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Studying abroad provides valuable cultural experience

Sept. 16, 2003

By Lacy

Elwood, columnist

While my colleagues were copy-editing at Newsday, experiencing the joy of the cop beat at Texas daily papers and writing religion stories in Florida, I did something ill-advised to journalism majors. I spent the summer studying abroad.

Last fall, as I was debating which internships to apply for and sweating the swiftly approaching deadlines for such, with the guidance of my English professor, I stumbled across a little known jewel of a study abroad program on campus, Baylor in Oxford.

Somehow, I found the money to pay for fees and airfare. Somehow I managed to convince my adviser I needed to change my minor in my junior year and somehow, I talked my parents into the idea of letting their baby travel overseas.

Obviously, someone out there knew this experience was exactly what I needed before I started my final year at Baylor.

I began my trip with high expectations but an abundance of anxieties. Rarely have I left the comforts of my hometown, and never had I before traveled overseas.

In the five weeks that would follow, I met people I had been attending school with for three years, but never known. Almost immediately, we grew from acquaintances to friends, due in part to the fact that you tend to spend lots of time with the people you travel abroad with.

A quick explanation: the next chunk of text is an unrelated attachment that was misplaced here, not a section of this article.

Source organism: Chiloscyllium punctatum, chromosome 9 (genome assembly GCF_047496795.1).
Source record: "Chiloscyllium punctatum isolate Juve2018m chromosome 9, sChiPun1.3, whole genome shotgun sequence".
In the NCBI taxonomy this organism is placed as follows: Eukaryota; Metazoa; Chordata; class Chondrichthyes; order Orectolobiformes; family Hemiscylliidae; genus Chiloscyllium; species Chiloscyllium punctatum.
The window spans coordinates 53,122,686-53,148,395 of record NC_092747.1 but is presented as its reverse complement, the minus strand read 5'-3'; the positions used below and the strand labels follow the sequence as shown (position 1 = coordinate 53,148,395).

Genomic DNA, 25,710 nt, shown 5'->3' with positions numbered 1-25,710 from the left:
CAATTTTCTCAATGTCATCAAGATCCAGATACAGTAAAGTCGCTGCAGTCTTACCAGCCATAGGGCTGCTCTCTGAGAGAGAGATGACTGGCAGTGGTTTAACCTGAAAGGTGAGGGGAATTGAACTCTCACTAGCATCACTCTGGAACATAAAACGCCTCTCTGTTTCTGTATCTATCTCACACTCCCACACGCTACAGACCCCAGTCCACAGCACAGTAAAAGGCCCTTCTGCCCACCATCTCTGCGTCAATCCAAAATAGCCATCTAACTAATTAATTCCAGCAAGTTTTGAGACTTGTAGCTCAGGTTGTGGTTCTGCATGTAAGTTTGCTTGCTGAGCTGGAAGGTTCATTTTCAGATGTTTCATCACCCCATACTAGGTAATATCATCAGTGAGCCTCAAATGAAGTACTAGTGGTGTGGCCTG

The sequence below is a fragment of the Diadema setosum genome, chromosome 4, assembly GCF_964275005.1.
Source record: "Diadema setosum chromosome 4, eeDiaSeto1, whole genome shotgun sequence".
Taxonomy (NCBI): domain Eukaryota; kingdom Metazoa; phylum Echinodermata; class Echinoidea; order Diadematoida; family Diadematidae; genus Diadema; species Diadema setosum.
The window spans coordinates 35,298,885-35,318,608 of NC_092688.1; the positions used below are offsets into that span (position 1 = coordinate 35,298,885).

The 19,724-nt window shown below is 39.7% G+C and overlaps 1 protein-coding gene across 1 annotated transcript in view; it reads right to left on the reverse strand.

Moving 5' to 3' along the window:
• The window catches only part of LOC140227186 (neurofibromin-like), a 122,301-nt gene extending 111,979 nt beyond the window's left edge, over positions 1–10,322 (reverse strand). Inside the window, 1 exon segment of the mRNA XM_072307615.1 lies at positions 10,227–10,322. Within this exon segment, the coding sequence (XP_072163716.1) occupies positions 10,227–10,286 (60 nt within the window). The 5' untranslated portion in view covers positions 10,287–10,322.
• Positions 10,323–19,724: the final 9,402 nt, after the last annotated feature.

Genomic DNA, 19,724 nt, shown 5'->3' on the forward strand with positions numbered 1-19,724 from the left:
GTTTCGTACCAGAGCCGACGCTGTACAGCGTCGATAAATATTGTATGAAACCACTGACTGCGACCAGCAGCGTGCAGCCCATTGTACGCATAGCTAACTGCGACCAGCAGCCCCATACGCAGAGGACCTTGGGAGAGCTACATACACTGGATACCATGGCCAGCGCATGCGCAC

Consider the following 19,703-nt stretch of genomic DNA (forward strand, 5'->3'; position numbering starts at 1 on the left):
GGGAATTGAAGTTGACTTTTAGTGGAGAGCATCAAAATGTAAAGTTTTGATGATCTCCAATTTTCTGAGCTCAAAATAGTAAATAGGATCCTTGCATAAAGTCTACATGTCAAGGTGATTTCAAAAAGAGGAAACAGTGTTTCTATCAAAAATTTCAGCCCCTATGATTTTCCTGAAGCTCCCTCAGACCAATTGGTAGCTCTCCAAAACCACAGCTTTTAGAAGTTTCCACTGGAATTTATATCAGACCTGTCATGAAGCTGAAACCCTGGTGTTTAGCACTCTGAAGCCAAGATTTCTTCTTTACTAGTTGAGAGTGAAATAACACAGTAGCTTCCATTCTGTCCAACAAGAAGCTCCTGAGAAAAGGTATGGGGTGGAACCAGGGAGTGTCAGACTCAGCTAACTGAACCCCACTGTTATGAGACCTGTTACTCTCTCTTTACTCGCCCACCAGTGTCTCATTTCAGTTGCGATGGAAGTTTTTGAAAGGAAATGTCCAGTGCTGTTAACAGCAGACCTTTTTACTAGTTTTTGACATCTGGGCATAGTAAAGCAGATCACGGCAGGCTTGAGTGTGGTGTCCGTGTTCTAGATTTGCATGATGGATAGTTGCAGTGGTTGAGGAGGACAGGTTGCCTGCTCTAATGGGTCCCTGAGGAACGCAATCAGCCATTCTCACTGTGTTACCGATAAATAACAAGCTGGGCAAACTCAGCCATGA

Surrounded by foreign things and strangers, it felt so good to see familiar Baylor faces as we shared classes, city maps, hotel rooms and countless meals in Christ Church's Great Hall. Days spent exploring cities in England, France and Scotland turned into nights writing papers in our dorm computer lab.

Countless trips on the British rail system leant us time to catch up on summer reading, play competitive games of UNO and discuss the news happening at Baylor over the summer. Most of our time however, revolved around food; when we were eating, what we were eating and how to get around the bland delicacies of English food.

Late night runs to Sid's food cart, a van stocked with cold drinks and deep fryers for 'chips and cheese' provided much respite for our taste buds. Other fond memories of the trip revolve around impressing the British with our American accents as we sang karaoke on Wednesday nights.

But, most importantly, studying abroad offers educational experiences I never would have found elsewhere. Studying the Oxford Christian writers C.S. Lewis and J.R.R. Tolkien, among others, I was able to visit their homes, the colleges they instructed at and the pubs they frequented. This hands-on experience taught me more about the authors than my lecture classes ever could.

Baylor in Oxford is just one of the valuable study abroad experiences offered through the university. These programs are invaluable experiences.